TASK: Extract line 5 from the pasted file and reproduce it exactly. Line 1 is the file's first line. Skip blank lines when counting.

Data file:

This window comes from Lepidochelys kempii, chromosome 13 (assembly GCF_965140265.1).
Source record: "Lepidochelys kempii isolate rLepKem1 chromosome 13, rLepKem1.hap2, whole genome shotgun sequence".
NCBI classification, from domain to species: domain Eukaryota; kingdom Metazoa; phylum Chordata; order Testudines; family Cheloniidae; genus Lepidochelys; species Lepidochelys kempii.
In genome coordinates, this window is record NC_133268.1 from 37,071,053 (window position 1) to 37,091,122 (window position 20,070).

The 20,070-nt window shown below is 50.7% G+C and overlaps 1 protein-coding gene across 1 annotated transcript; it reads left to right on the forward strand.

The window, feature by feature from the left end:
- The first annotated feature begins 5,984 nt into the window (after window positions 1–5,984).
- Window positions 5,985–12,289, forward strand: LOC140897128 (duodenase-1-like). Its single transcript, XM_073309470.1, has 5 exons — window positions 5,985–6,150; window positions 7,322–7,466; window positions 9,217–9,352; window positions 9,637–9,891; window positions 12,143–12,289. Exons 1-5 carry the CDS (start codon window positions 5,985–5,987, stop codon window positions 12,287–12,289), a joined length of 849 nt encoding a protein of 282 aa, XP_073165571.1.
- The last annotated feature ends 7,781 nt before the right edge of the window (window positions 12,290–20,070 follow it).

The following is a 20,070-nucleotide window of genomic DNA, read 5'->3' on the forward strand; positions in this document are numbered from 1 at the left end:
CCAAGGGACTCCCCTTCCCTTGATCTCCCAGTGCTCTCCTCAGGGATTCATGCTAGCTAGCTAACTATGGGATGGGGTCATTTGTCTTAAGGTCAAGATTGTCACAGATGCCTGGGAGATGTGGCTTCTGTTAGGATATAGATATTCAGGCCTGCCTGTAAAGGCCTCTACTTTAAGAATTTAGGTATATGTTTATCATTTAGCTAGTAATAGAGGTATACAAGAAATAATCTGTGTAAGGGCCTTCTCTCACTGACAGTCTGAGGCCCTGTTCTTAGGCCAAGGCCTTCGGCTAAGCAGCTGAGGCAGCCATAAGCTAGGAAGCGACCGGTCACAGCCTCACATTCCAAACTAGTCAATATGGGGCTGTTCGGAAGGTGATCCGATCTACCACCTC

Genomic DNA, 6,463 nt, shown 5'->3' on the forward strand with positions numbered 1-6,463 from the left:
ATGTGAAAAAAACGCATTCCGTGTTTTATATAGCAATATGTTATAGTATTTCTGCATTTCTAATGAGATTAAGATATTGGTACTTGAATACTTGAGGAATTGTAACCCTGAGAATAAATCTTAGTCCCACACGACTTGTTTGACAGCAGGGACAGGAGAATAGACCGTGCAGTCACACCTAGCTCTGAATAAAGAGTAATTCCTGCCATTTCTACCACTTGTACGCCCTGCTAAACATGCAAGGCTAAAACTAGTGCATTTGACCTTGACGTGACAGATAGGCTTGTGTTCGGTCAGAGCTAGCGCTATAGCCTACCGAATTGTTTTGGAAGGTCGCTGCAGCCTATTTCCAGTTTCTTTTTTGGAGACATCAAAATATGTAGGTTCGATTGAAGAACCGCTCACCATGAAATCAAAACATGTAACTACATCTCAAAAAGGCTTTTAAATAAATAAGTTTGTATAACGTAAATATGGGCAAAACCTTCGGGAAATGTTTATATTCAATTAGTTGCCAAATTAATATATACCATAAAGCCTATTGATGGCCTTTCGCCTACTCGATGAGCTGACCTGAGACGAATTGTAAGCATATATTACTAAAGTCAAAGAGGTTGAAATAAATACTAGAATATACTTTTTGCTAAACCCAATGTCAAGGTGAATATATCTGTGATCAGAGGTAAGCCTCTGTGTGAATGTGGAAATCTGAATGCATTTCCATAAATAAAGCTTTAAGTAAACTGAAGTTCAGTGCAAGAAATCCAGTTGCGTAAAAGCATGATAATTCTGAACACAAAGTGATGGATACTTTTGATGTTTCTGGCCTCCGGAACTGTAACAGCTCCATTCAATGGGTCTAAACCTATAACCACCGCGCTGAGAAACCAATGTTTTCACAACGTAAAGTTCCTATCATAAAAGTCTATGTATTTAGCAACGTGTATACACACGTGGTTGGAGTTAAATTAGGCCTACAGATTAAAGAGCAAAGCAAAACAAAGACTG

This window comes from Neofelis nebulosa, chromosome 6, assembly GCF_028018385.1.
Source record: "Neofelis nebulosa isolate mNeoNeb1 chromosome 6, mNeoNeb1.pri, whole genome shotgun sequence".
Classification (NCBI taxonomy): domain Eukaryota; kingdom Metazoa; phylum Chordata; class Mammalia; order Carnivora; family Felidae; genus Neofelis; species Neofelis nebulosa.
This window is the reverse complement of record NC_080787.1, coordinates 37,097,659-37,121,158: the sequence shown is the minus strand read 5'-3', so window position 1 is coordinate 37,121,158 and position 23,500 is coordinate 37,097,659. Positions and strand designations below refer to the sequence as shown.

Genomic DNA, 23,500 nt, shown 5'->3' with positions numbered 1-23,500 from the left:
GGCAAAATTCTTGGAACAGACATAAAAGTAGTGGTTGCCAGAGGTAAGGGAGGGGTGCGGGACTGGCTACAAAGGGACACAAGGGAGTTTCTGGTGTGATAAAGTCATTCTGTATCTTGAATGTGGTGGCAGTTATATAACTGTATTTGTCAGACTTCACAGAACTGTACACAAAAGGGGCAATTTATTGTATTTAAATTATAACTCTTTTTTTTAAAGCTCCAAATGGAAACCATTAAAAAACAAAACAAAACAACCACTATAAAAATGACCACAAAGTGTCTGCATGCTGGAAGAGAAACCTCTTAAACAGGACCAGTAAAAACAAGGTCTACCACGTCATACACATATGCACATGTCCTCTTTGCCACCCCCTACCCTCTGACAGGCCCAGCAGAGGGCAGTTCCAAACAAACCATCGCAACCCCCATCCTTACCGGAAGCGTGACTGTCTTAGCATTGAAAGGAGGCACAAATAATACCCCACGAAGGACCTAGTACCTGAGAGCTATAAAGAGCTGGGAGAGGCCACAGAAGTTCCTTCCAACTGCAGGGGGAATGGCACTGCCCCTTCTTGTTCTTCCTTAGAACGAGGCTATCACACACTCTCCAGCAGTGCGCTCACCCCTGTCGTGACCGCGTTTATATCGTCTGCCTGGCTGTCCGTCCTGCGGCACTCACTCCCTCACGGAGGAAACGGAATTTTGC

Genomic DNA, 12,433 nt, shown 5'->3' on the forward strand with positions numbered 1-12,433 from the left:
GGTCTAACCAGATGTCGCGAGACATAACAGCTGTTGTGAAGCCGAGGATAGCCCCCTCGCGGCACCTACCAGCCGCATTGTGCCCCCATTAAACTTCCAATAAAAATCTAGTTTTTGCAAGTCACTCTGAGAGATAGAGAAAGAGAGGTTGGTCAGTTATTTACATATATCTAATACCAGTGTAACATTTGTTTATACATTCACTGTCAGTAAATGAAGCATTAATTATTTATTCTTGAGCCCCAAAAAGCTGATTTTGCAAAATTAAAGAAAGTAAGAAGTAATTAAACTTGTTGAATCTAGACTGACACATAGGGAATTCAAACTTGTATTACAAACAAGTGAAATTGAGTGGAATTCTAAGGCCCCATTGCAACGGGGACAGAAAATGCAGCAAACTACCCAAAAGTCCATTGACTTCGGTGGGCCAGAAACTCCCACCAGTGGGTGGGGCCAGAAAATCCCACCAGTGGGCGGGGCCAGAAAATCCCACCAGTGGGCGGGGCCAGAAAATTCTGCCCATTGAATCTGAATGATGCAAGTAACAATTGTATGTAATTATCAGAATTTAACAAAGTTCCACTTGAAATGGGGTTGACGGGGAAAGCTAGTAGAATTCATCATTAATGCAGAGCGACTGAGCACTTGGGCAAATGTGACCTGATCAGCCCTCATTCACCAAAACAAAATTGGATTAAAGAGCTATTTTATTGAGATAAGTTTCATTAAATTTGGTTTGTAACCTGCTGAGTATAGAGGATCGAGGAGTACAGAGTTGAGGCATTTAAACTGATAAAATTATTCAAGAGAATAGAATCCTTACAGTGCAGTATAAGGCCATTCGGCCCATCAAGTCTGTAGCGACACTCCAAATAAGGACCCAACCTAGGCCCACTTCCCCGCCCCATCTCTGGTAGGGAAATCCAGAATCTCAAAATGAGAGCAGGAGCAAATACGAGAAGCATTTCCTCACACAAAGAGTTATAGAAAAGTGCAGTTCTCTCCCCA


The 20,070-nt window shown below is 50.7% G+C and overlaps 1 protein-coding gene across 1 annotated transcript; it reads left to right on the forward strand.